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Tips for Communicating with Older Adults Living with Hearing Loss

Tips for Communicating with Older Adults Living with Hearing Loss

The ability to communicate with one another is a core need to feel connected to the world around us. While people at any age can experience hearing loss, it is more common among older adults. Statistically speaking, approximately 40.3% of adults over 75 years old experience hearing loss, making communication more and more difficult as the condition may worsen over time. Here are our top tips for communicating with these elders: 

Speak in a low tone.

Higher pitched voices are more difficult to hear with clarity. Try speaking in a lower tone than normal to assist the elder in hearing you more clearly. Avoid the temptation to shout, this doesn't do much to help the situation except potentially stir irritation.

Speak face-to-face.

You have probably learned that trying to speak to someone who is hard of hearing is nearly impossible from the other room, or even from across the room. If you wish to increase the probability that clear communication takes place, place yourself squarely in front of the elder with adequate lighting on your face where they can benefit from watching your mouth as you speak. Lip reading can be a great way to supplement the impact of hearing loss.

Avoid talking too fast.

Talking too quickly can cause some sounds to blend together, making words indistinguishable from one another. Slow down slightly while being careful to also speak normally. Always ensure you show them dignity and respect as you seek to be heard. Avoid the temptation to speak loudly and annoyingly slow as though you are speaking to a small child. Unfortunately, this approach often causes embarrassment for the elder. The real trick is to speak just a little slower, adding a little extra enunciation behind each word.

Provide added clarity.

There are many ways you might support better communication with tools and intentional body language. A multitude of gestures can supplement the conversation in ways that leave them more confident. For example, when talking about a new grandbaby, point to a picture of the child before you launch into the story. Or gesture towards the car as you ask if they'd like to take a drive. Also, consider using paper and pen to write key things down to help them follow along. Lastly, remember if you are attempting to spell something, this can be especially tricky because there are many letters in the alphabet that can sound far too similar. Try saying things like, "N as in November," to add more confidence to the exchange.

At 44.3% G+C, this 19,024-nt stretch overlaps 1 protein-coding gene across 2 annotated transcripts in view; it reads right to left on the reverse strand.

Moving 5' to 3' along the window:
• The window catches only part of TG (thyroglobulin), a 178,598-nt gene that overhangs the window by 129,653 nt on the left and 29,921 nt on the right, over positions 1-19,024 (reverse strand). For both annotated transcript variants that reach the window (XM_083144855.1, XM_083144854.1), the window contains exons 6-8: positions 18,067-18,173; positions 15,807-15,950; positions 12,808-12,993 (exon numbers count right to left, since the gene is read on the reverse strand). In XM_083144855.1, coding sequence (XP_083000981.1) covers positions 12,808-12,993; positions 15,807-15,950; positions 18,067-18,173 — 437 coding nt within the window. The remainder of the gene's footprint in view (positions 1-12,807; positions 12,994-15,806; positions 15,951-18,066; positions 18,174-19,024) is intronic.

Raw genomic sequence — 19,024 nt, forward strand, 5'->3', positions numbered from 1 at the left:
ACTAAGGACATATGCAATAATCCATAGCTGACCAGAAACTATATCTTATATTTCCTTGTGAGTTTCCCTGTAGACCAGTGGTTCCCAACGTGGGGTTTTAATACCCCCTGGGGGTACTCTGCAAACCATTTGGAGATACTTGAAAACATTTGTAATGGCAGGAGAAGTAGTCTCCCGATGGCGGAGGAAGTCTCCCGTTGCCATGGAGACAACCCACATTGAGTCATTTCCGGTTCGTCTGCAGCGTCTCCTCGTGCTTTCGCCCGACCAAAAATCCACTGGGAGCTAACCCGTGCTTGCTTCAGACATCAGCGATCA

Say their name.

Those living with hearing loss benefit greatly when they can focus fully on the person who is speaking to them. Therefore, try saying their name prior to launching into your message so they can have a moment to turn their full attention to you. Walking up to them and blurting out a full paragraph before they even realize you are talking to them is sure to leave both parties a bit frustrated. Starting with their name each time you are addressing them gives you both the assurance they are ready to receive what you have to say.

Turn down background noise.

Conversations competing with other background noise like a loud television or radio can be far too much for a person with hearing loss to handle. By eliminating other noises, there is a greater chance they'll be able to hear what you are saying with greater sound clarity. For this reason, some restaurants can be especially difficult. Be mindful to plan outings with this in mind. Loud music, echoing acoustics, or clanging sounds from an open kitchen leave them unable to engage in a fruitful conversation.

Ask for their feedback.

Finally, take your best tips from them. Ask the elder what adaptations you can implement that could make communicating a little easier. It could be as simple as identifying which ear is the best so you can position yourself accordingly. Simple adjustments can be made in most cases and the elder is often the best person to solicit for that feedback.

Connecting with one another is critically important to the human experience and an effort that can result in sweet moments with those we care about. Hopefully these pointers are helpful for you as you seek to communicate with the older adults in your life who are living with hearing loss.

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